Wednesday, September 3, 2014

THE Vuelta Stage 11: Getting over the hump

Today, we were reminded that the race does not happen in a vacuum (fun fact for the day: did you know that that expression comes from physics?). Just as in real life, where your car never breaks down when it’s convenient, our team bus had some issues. While it was off in Bilbao being serviced, we were supplied with a normal coach. With a seat-to-person ratio of 6:1, we had plenty of room to spread out. My biggest disappointment was that I only managed to photobomb 3 of my teammates’ photos of the bus.

We expected another big fight for the break today, and we got one. Movistar was instigating most of the moves to put pressure on Tinkoff, and the field was excited and fresh after the rest day and TT. It’s actually my favorite way to start a race, with a long fight that just keeps going. We weren’t trying to be in a break, but if we followed the wheels and ended up in one, so be it. So 4 of us were surfing wheels while the rest kept Warren out of trouble.

Then there was a crash. A move had just been brought back, causing the field to swell at the same moment a moto was trying to squeeze by. We had been going fast, and I wasn’t able to slow down quickly enough. I managed to stay upgright, putting a foot down (hard enough to crack my cleat) to maintain my balance when I slammed into the saddle of another rider with my wrist, which is a bit swollen now. I’ll definitely have a nice bruise later. As it turns out, this was the crash that caused Quintana to abandon, so I came out pretty well.

By the time the field finally agreed to let a small move get away, we had covered 70km. We’d done nearly half the stage in 80 minutes. We had barely had a chance to eat, and we were already at the feed zone.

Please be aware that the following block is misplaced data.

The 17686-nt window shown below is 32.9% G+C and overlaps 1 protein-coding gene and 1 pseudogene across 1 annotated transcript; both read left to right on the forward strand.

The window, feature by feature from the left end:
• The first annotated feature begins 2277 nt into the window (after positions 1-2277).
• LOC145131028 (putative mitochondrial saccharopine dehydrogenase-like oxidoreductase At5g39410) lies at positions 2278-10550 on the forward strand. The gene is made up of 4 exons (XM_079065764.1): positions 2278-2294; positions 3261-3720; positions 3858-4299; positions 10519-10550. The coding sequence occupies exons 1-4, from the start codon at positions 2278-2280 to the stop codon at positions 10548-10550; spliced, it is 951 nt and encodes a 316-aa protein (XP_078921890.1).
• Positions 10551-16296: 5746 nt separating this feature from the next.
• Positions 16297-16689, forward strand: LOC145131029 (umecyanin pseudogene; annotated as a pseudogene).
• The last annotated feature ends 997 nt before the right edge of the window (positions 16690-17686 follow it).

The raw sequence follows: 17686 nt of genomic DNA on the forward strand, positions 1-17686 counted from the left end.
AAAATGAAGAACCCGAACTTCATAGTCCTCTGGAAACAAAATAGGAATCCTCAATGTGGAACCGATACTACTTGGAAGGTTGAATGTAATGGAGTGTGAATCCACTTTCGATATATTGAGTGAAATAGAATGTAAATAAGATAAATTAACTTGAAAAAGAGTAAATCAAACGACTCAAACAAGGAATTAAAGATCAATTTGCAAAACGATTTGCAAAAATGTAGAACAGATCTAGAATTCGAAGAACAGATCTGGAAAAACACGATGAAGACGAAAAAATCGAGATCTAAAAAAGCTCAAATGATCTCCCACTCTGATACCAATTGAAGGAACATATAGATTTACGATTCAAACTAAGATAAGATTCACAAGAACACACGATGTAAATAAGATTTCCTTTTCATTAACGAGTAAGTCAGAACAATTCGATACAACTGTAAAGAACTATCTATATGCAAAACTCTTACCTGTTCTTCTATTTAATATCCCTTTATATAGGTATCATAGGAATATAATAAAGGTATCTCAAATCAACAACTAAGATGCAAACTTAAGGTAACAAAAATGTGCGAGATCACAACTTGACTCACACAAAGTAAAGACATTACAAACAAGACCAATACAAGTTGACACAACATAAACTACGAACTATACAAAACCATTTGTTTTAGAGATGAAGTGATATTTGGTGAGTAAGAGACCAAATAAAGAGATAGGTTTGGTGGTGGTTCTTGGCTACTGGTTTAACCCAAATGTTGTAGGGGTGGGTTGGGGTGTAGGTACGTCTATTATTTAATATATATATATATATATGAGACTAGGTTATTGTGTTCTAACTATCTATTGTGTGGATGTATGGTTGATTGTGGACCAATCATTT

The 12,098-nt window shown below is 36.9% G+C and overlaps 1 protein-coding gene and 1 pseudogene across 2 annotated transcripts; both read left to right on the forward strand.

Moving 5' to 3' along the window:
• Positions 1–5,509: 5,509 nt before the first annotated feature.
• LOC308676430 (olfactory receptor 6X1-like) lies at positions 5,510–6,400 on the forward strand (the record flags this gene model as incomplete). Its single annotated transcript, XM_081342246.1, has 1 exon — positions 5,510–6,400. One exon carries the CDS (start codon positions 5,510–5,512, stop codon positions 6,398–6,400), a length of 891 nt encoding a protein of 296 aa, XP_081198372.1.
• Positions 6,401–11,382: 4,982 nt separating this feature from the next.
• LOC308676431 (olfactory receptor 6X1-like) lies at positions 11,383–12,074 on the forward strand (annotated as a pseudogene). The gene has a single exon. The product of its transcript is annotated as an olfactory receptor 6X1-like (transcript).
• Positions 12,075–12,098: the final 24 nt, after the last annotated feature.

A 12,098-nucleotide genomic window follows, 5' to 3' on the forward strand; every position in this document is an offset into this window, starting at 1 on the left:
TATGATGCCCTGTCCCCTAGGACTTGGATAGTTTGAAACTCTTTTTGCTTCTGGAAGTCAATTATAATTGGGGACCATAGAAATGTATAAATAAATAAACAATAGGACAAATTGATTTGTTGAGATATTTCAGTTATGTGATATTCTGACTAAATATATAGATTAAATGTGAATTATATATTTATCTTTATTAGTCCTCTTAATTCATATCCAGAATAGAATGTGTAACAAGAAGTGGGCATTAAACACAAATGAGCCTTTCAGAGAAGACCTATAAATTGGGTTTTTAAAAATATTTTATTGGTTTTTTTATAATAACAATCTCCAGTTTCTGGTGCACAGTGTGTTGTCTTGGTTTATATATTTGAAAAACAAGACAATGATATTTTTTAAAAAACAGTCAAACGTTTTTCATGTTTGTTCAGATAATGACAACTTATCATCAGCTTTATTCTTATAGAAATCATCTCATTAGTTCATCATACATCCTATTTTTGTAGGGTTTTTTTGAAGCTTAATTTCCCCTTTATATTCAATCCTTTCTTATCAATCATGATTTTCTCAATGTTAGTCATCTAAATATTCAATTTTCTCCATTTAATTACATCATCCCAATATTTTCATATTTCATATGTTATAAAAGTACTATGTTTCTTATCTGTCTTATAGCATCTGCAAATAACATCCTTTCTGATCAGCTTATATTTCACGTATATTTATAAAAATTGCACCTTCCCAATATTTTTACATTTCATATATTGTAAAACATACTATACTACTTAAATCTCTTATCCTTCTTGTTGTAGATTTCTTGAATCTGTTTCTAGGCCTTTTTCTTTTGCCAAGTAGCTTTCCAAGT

The stage was uneventful after that. We worked to keep Warren at the front on the category 3 climb, then focused on delivering him to the final climb in the perfect position. I was with the guys in the fight for position, but was separated when we went from the left to the right side of the field, starting the climb a bit too far back. I chased for a while, trying to stay close to the leaders until the team car passed me, but the climb just didn’t suit me well. It was either flat or steep, constantly changing pitch, but that perfectly suits Warren. He had another great climb to finish high on the stage, while the rest of us finished safely in the time limit, covered in salt.

Although the last climb didn’t go so well for me, I’m pleased with how my legs felt today. I was definitely fresh, with my heart rate shooting up quickly after a hard effort, but I felt good, and the power numbers confirm it. Lawson, though, had a rough day today—the rest days affect everyone differently. Hopefully he can bounce back quickly, as tomorrow is another perfect opportunity to get another stage for John.

11 down (we’re officially over the hump!), 10 to go!